Postal Service Asks Court to Toss Vehicle Fleet Lawsuit
Potential vendor says USPS' process was unfair, but mailing agency says company hasn't followed proper procedures.
The U.S. Postal Service is asking a federal court to dismiss a lawsuit against it claiming the agency arbitrarily awarded a potentially multi-billion dollar contract to replace its vehicle fleet, arguing the plaintiff has not followed the proper procedure.
In February, USPS awarded its fleet replacement contract to Oshkosh, tasking it with manufacturing at least 50,000 and up to 165,000 vehicles. Workhorse Group, a much smaller company and also a finalist for the contract, last month sued USPS over the decision. The Postal Service and the Justice Department subsequently asked the U.S. Court of Federal Claims to throw out the suit, saying Workhorse must first go through USPS' internal process to challenge procurement decisions before a court can weigh in.
“Workhorse has indisputably failed to exhaust administrative remedies required by applicable Postal Service regulations,” the government wrote. “As a result, the Court must dismiss this case.”
Justice and USPS said federal statute gives the Postal Service autonomy in making procurement decisions and USPS regulations require a two-step process when challenging a procurement decision. A potential vendor has 10 days after an award to file a grievance with the contracting officer. If still unresolved, the company can then lodge a second complaint with the supplier disagreement resolution official. USPS argued both steps are necessary before litigation can be pursued, and Workhorse completed only the first one before filing its lawsuit. The contracting officer denied Workhorse’s original complaint, but the company never proceeded to the second step.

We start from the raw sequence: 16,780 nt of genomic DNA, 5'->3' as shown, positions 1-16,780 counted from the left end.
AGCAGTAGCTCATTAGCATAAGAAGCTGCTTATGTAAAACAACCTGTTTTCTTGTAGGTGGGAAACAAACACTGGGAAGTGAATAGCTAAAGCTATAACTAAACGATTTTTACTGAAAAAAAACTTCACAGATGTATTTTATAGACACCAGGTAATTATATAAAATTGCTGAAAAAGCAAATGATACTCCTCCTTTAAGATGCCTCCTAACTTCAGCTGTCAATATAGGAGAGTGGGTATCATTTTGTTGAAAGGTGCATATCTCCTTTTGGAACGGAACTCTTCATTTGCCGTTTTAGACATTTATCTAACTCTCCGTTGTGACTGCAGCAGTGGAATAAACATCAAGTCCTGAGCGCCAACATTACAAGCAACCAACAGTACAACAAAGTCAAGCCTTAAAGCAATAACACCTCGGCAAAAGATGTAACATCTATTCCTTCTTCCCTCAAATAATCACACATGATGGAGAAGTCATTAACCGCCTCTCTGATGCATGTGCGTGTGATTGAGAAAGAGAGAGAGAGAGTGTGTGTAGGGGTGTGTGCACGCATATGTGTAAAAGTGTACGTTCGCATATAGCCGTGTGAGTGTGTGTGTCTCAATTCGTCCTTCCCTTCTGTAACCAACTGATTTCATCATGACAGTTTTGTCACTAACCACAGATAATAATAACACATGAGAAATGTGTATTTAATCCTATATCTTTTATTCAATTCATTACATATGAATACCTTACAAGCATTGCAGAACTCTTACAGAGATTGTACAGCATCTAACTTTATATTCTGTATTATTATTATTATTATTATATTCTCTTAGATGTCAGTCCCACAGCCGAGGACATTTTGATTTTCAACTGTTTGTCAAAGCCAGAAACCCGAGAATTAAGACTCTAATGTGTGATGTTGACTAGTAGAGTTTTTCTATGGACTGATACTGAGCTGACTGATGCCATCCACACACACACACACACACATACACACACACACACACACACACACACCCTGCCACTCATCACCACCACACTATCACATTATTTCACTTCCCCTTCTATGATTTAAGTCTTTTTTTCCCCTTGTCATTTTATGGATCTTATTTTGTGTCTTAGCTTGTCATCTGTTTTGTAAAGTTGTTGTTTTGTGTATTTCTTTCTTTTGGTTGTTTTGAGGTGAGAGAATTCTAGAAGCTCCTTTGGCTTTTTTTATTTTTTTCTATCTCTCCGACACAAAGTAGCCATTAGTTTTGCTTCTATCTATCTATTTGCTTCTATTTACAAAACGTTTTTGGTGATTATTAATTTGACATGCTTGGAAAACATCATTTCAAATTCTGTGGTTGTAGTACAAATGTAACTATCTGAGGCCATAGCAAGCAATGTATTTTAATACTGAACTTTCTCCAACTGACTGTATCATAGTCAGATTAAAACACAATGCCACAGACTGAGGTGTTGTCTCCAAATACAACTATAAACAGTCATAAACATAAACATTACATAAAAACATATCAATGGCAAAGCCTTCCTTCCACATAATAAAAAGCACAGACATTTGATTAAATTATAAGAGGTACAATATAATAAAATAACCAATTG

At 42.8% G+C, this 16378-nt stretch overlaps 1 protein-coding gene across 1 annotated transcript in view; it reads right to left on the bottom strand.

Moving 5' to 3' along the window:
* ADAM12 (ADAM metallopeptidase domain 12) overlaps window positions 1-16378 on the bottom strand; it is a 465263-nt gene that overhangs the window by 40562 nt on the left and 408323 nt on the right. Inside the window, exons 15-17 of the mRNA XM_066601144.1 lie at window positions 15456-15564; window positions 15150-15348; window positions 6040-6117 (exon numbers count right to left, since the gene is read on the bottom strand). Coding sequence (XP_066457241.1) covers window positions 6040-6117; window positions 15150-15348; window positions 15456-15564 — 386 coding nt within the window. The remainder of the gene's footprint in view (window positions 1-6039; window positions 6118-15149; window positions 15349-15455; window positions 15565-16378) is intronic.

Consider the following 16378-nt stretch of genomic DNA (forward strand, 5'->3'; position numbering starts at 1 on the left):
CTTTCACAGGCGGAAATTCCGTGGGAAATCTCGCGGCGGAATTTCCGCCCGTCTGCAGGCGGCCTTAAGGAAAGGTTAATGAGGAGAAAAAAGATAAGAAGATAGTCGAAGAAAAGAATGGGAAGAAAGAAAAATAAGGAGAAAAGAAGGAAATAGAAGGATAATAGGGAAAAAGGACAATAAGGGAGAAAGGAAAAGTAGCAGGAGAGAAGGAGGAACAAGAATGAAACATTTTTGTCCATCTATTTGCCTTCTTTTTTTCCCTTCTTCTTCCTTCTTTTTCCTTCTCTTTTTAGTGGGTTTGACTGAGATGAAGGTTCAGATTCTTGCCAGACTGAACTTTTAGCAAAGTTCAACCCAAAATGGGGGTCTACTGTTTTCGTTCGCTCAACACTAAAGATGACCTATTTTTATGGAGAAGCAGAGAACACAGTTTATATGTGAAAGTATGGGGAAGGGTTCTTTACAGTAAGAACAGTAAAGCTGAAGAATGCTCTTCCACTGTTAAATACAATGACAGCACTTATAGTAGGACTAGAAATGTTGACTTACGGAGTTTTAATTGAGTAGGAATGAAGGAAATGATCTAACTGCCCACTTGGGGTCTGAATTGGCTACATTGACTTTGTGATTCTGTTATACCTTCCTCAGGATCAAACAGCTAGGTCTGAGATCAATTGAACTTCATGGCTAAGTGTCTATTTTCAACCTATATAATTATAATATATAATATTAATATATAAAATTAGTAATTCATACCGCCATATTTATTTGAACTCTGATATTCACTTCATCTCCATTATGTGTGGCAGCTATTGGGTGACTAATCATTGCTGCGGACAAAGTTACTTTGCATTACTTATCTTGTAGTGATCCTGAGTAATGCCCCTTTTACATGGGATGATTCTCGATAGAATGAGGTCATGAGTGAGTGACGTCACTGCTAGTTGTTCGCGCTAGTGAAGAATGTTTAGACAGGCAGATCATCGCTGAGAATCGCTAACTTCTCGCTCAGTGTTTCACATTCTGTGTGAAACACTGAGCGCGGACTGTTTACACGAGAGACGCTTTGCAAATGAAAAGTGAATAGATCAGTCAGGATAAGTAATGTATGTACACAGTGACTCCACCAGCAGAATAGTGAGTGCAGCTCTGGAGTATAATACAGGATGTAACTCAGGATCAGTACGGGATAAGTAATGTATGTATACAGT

Workhorse said in its complaint it spent six years and more than $6 million on its bid. It accused USPS of predetermining the outcome of its procurement without informing the bidders. The company said USPS "put its thumb on the scale" against its bid when it "falsely blamed" Workhorse for an incident that resulted in its prototype rolling into a ditch during a demonstration. Workhorse said the incident was clearly the result of driver error and not an indictment of its vehicle.
Workhorse argued Oshkosh's selection was surprising given how few electric vehicles the company plans to produce, the costs USPS will incur just to allow Oshkosh to complete its design and the significant differences between the selected model and the prototype Oshkosh actually put through testing.
“Even though ‘prototype performance’ was specifically identified as an evaluation subfactor, the USPS had selected a vehicle from Oshkosh that skipped the prototype phase altogether,” Workhorse said. “This was especially puzzling given that Oshkosh has never previously produced a last-mile delivery vehicle, much less an electric one.”
The contract will be worth at least $482 million as Oshkosh is set to custom build an initial order of 50,000 right-hand-drive vehicles for USPS. The Postal Service’s “next generation delivery vehicle” search has lasted several years and gone through multiple delays, though its aging fleet and reports of trucks catching fire have given the process urgency. USPS owns more than 200,000 vehicles, most of which are categorized as “long-life” and have been on the road for an average of 25 years.
The Postal Service in 2016 awarded contracts to six companies to build delivery vehicle prototypes. USPS delayed its selection after testing the models, but later narrowed the candidates to three finalists: Karsan and Morgan Olsen, a Turkish and American company that teamed up for its bid; Oshkosh, which initially partnered with Ford on its bid; and Workhorse, an electric vehicle startup. Oshkosh has a long history of working with the Defense Department to custom build vehicles for the military. While two years away from beginning manufacturing, the company said it has already planned some parts of its process.
Oshkosh itself filed a similar motion to dismiss the lawsuit on Monday.
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